More bronc riders than before

Rodeo’s first event, the saddle bronc riding, has been experiencing a renaissance in recent years. More riders compete for more money on better bucking horses than any time in rodeo’s history.

A cowboy trying to stay on a bucking horse that doesn’t want him on its back is no doubt one of the first contests people gathered together to watch.

When I was starting, saddle bronc riding had fewer contestants than the bull riding and especially the bareback riding. I always figured it was because people were like me and didn’t have the money to buy a bronc saddle, a specialized saddle with no saddle horn. In the 1960s and ‘70s, there were probably two and three times as many bareback riders as saddle bronc riders. So I stuck to bareback riding and bull riding and only got on one saddle bronc. That was in Arizona it didn't work out too well.

At the Last Stand Rodeo held in Coulee City over Memorial Day weekend, there were 36 saddle bronc riders for the two-day event, about as many riders as the bareback and bull riding combined. The saddle bronc riding drew the most riding event entries at the Colorama Rodeo in Grand Coulee as well.

Saddle bronc riding is considered a finesse event. It takes years to master, as just staying on a horse for eight seconds isn’t enough, the rider must also look good doing so, spurring from the shoulder to the cantle every jump. It takes more balance and timing than the other riding events. When it goes right it is like a dance, with horse and rider moving as one across the arena.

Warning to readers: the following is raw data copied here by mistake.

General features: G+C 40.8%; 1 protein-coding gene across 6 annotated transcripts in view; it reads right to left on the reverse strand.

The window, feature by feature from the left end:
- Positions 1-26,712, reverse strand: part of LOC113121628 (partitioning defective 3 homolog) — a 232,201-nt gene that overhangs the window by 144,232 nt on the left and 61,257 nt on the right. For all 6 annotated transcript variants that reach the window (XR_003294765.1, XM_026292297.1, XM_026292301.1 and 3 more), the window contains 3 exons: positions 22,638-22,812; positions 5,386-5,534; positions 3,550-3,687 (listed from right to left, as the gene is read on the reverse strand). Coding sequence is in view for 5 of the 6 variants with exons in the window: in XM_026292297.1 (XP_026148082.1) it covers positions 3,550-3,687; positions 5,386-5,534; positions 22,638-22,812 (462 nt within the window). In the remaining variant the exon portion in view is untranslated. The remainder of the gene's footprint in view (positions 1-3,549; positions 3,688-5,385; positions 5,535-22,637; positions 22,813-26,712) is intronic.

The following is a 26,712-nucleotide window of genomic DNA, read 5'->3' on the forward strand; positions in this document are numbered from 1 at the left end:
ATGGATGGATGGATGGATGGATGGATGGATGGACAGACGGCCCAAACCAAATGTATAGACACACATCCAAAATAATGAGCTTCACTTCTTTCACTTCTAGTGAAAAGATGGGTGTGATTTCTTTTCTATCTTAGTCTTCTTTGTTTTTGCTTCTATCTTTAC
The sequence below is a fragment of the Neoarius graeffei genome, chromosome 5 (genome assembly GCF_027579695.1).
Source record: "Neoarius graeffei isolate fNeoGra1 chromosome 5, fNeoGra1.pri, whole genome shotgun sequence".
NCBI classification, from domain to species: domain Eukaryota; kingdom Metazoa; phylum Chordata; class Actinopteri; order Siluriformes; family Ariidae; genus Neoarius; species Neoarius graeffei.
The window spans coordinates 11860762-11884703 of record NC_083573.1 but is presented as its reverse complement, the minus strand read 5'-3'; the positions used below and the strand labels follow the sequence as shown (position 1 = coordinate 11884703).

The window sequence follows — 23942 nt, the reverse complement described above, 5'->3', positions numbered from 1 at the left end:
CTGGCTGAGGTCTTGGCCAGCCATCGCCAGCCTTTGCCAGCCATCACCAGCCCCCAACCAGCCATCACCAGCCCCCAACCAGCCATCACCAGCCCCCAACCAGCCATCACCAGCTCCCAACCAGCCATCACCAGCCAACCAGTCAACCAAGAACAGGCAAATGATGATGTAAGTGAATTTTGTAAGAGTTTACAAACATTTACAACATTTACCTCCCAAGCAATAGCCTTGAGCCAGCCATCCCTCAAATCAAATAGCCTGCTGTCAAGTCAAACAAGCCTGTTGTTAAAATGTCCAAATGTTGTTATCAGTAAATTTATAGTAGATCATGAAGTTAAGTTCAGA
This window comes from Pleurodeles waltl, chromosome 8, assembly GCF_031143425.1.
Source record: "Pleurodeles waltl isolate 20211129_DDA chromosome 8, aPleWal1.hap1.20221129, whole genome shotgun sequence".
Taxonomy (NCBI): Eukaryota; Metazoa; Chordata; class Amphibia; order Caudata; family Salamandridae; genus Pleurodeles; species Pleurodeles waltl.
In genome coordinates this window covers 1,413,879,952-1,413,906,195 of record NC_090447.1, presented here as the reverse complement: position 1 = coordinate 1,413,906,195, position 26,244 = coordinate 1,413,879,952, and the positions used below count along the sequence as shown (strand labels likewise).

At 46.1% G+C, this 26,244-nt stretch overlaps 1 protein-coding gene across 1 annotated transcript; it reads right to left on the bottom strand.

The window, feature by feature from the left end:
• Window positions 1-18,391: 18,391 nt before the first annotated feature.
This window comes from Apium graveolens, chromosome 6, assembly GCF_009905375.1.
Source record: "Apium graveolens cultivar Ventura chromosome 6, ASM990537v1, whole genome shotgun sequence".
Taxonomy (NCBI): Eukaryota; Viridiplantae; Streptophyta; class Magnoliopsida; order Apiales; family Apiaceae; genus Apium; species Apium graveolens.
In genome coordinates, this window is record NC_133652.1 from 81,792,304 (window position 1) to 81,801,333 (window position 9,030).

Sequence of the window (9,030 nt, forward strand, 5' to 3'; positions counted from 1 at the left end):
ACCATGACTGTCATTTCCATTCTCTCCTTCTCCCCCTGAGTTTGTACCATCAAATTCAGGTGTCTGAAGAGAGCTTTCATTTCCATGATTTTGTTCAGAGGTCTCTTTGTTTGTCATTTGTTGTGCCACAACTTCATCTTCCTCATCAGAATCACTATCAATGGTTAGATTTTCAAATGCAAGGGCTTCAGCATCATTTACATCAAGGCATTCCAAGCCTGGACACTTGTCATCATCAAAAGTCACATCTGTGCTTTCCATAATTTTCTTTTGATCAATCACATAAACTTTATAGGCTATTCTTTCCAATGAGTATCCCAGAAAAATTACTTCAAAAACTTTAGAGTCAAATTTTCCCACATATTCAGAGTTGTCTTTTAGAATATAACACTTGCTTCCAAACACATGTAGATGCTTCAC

When it doesn't go right, like all rodeo events, especially the rough stock events, there is an element of danger. In addition to being smashed in the chute, or thrown and kicked or having a horse fall, bronc riders can also hang a foot in the stirrup and be dragged under the horse. Fortunately, that doesn't happen very often.

And since, as one veteran stock contractor once told me, horses are mysterious, they may not buck at all or may buck far differently than predicted.

In general though, there are more hard-to-ride bucking horses now, largely as a result of born to buck programs where horses are bred with bucking in mind. Bronc riders used to go years without getting thrown. Those days are long past, especially at the highest levels.

The Professional Rodeo Cowboys Association’s National Finals Rodeo, rodeo’s world series, has saddle bronc go-rounds that look like the bull riding, with less than half the riders making qualified rides.

Saddle bronc riding has become a stand alone event, like the bull riding, where contests are held with just the saddle bronc riding. The PRCA has started an Extreme Broncs Tour featuring the saddle bronc riding.

Newport’s Austin Krogh is probably the most well known local bronc rider, but the area has had a few. Mike Haptonstall is the probably the most accomplished rider from the Newport area, competing in the 1970s and '80s. Eddie Bigler, who lived and trained horses here after he was done competing, was also a good bronc rider, as was Priest River's Caleb Nichols, who has retired from competing.

There have been many good bronc riders who have competed at the rodeo over the years, including world champions. Newport Rodeo Association President Ray Hanson says the rodeo will take place this year for sure, on June 25-26. Now that the rodeo has returned to the PRCA ranks, the competition will be better than ever.



Don Gronning is a former PRCA bull rider and publisher of Northwest Rodeo Scene.